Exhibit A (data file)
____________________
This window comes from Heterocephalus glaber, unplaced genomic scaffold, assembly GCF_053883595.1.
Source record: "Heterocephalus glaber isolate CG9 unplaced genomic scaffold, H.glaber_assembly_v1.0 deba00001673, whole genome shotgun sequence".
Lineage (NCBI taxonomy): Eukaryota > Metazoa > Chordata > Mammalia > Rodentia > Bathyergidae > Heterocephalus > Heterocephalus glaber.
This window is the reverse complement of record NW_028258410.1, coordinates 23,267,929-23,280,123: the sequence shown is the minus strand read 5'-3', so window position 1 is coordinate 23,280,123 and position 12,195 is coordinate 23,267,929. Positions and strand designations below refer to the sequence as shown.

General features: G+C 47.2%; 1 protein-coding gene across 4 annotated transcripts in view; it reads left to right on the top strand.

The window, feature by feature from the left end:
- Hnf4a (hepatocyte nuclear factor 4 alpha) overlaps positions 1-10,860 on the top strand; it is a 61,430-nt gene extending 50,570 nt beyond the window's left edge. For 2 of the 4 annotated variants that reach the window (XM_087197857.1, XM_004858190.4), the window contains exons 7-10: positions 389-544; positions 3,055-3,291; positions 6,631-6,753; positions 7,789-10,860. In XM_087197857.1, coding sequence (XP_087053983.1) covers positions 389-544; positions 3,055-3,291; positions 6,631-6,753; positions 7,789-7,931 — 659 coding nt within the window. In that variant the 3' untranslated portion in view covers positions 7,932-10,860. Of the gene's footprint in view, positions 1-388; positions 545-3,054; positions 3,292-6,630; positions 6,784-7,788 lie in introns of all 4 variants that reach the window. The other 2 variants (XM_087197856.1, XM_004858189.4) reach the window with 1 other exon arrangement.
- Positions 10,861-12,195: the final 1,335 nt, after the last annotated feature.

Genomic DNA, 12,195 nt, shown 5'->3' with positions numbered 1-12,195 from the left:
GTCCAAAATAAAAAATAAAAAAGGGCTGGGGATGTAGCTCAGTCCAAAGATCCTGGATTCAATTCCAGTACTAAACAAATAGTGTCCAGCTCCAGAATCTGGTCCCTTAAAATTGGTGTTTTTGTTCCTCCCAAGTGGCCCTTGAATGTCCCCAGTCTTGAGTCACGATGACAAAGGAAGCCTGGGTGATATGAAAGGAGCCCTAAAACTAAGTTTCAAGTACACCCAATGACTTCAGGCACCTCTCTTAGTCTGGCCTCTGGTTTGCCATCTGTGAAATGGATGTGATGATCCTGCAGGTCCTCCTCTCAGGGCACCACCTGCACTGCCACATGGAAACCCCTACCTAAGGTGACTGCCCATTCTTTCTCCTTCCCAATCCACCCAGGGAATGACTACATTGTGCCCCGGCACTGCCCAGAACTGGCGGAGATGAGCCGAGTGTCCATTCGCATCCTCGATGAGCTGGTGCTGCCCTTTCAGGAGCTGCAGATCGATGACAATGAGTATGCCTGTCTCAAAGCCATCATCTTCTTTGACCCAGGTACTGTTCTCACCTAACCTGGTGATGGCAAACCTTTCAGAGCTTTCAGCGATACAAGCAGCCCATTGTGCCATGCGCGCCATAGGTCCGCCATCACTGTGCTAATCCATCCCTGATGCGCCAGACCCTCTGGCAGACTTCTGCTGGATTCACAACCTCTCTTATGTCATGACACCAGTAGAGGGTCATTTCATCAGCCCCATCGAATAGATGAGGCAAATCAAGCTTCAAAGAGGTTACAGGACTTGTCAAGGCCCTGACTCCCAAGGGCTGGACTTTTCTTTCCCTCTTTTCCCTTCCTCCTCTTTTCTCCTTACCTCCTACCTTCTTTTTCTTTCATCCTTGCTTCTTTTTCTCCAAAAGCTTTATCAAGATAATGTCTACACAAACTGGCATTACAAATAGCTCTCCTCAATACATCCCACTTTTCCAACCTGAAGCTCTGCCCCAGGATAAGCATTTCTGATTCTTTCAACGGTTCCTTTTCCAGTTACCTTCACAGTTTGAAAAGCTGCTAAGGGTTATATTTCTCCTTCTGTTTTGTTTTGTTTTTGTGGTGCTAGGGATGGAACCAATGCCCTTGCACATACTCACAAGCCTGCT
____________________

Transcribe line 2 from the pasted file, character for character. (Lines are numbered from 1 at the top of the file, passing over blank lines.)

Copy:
Source record: "Heterocephalus glaber isolate CG9 unplaced genomic scaffold, H.glaber_assembly_v1.0 deba00001673, whole genome shotgun sequence".